A RIB master, whose dangerous manoeuvre of cutting across a Red Funnel ferry caused 'considerable risk to safety', has been ordered to pay more than £6,000.

The close proximity of the RIB meant the ferry's master had to slam it into reverse.

Sean Michael Gower, of Newlyn Way, Port Solent, appeared before the Isle of Wight Magistrates' Court today (Thursday).

The 30-year-old admitted misconduct of master/crew likely to endanger ships, and contravening merchant shipping relegations, on September 12, last year.

Prosecutor, Jennie Harris, told the court Gower had been at the helm of his RIB with three friends on board.

She said he passed the Red Osprey on its way to Southampton and cut across the ferry, causing its master to take action to avoid a collision.

Ms Harris said the ferry master had to put the vessel into 100 per cent reverse.

At approximately 4.30pm, the Osprey left the East Cowes terminal, and Gower exited Cowes Harbour five minutes later.

Ms Harris said his intended course was a small craft channel on the East Cowes side of the breakwater, but instead he turned left and followed the direction of the Osprey.

In police interview, Gower estimated he travelled at around 10-12 knots ­— more than double the harbour speed limit.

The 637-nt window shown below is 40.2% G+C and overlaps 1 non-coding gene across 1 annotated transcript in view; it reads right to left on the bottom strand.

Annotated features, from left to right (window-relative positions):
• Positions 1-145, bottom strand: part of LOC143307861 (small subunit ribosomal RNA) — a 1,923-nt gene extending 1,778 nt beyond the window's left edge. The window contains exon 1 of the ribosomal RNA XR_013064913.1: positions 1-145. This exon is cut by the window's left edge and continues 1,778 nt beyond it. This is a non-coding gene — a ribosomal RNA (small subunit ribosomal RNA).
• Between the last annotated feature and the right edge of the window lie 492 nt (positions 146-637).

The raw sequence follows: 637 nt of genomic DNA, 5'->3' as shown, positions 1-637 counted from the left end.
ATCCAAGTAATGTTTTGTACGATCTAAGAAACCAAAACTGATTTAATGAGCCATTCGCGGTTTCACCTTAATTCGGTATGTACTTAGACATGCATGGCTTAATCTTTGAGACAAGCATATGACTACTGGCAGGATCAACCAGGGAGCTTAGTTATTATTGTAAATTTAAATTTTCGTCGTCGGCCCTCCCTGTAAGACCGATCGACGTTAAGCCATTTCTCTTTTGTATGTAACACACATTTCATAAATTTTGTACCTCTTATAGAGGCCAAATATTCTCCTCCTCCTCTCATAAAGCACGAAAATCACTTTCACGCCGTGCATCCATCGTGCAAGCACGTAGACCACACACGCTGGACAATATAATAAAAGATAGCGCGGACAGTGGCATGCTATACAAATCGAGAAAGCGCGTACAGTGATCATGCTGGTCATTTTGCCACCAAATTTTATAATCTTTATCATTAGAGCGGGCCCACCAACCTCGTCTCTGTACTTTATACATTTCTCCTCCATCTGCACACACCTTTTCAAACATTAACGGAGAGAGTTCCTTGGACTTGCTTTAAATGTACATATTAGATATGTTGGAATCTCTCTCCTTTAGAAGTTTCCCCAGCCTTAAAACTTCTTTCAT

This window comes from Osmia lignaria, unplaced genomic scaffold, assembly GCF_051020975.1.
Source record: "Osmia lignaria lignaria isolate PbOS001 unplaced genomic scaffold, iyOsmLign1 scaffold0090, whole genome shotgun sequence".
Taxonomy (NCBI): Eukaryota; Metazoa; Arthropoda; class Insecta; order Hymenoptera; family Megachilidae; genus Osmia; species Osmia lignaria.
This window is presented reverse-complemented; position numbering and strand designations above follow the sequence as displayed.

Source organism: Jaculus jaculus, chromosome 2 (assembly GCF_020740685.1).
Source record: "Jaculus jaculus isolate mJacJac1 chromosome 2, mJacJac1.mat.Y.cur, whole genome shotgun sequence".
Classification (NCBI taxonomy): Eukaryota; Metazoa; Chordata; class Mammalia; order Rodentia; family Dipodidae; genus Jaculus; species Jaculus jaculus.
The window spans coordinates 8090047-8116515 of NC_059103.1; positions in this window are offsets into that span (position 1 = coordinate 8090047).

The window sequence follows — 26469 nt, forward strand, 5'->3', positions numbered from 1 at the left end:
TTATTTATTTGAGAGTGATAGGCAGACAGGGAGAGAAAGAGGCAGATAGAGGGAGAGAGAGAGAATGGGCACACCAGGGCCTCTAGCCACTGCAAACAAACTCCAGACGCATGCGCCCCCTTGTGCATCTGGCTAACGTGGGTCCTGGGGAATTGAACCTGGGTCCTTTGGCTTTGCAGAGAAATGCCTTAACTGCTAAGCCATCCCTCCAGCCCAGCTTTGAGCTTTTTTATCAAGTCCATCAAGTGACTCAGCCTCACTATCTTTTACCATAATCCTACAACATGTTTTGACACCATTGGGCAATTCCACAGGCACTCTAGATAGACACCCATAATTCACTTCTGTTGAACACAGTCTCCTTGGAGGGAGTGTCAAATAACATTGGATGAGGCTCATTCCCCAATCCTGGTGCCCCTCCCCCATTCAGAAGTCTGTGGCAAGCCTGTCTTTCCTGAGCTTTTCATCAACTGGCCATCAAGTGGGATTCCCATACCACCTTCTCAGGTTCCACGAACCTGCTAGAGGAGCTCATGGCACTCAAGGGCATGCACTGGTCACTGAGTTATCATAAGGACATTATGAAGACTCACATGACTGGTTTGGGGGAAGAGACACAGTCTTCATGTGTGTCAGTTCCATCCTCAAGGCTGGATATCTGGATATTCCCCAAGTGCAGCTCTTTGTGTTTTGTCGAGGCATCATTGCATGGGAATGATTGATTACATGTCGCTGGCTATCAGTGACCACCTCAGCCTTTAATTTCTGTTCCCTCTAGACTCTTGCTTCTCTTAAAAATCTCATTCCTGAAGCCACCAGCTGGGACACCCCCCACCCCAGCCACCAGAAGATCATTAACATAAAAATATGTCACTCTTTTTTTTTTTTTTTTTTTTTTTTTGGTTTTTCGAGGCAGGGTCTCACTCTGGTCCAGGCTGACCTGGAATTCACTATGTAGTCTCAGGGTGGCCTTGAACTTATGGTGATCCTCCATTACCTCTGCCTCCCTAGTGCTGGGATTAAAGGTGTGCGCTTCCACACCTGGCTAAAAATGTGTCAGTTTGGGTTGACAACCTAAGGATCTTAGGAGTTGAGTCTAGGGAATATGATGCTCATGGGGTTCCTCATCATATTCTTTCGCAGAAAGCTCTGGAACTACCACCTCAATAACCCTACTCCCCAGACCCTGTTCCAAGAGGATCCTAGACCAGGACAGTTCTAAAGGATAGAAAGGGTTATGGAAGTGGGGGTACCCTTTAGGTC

Ms Harris said he overtook and crossed in front of the Osprey with only eight to nine metres' distance between them.

She said the ferry shuddered as it went into reverse and had no time for signals, and his actions caused its crew to lose track of where other vessels were temporarily.

The court heard how the ferry master had to regain situational control and awareness, and was fortunate there was a south-westerly wind, otherwise it could have been set toward pontoons.

The ferry master described his actions as some of the worst he'd seen in his 11-year career, and the Cowes harbourmaster described them as extremely dangerous.

The court heard neither Gower, nor his passengers, were wearing lifejackets during their journey.

Gower, representing himself, said he understood the enormity of his actions.

He said he was very sorry for the time spent on the matter, and any distress caused to the crew of the Osprey.

Gower told the bench he was too much of a novice on the day, and said he would have enrolled on a course for owners of crafts before going out in the RIB, if not for Covid.

The court heard a friend had showed him how to operate the vessel and he didn't realise at the time he had committed an offence.

Gower said he had certainly learnt a lesson, and had done nothing but worry since the incident.

Asked by magistrates if there had been some bravado in his actions, Gower said he was in a small craft and thought he was able to nip across.

Gower was fined £2,000 and ordered to pay costs of £3,953 and a £190 surcharge.